They are all wonderfully weird books. As for Davout, well, his reputation remains intact and his praises are sung, and that’s all I will say.

    As for the novels, I would say it’s important to read An Uncertain Place before The Ghost Riders of Ordebec. There’s a great deal of character overlap from one to the other. They are both delightfully fuckin’ weird.

  3. Siobhan says

    The idea of going to get shot to bits in such a fine outfit never made much sense, but if you’ve got to get shot to bits, you may as well be looking snappy, I suppose.

    I read somewhere ages ago that the principle of meticulous uniform codes wasn’t merely to instill discipline in trainees, but as a pre-emptive acknowledgement that a common coping mechanism for PTSD was fiddling with one’s hands. Fancy uniforms is one way to keep your hands busy–everything must be just-so, and maybe you’ll forget about watching your best friend be dismantled by artillery.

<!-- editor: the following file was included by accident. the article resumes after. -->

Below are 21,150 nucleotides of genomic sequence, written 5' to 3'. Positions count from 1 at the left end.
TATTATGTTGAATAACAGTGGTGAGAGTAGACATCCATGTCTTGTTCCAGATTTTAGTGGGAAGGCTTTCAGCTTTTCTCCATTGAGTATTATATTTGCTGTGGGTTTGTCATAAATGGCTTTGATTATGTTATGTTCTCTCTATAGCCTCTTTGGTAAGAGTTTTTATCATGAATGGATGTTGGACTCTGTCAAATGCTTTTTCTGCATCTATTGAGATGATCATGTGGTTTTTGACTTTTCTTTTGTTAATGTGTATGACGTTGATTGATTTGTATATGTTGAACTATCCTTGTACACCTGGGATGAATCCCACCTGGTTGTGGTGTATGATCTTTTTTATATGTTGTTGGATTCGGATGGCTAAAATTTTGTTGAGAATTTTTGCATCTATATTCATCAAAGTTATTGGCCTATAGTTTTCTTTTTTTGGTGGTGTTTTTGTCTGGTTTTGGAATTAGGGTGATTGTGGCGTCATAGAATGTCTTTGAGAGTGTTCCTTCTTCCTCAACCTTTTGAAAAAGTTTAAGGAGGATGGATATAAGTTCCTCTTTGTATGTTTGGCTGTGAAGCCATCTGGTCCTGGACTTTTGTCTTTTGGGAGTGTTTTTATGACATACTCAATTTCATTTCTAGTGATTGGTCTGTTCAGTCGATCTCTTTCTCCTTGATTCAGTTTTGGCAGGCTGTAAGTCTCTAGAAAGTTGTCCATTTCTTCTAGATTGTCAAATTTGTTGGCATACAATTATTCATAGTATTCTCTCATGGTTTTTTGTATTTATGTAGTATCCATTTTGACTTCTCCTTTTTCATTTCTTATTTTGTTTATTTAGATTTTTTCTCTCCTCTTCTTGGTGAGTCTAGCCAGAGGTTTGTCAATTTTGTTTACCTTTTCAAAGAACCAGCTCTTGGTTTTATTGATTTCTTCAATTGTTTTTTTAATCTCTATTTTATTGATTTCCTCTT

4. says

    Shiv@#4:
    I read somewhere ages ago that the principle of meticulous uniform codes wasn’t merely to instill discipline in trainees, but as a pre-emptive acknowledgement that a common coping mechanism for PTSD was fiddling with one’s hands.

    That’s possible. It also served as a class barrier: until fairly recently, officers were expected to purchase their own uniforms. So, if you were going to be a Marshal of France, you’d be laying out big livres on gold braid! In the British Army, it was not uncommon for less privileged officers to have to take loans to buy their kit as they moved up ranks – ranks which were also available for sale, and for which “being well turned-out” was quite important. That whole attitude is, literally, medieval: feudal lords were expected to provide their own kit and outfit their troops, so elaborate uniforms were also an indicator of social status. In other cases it might save one’s life because a well-kitted nobleman in beautiful armor was a hostage worth ransoming for a high price – and worth much more alive than dead.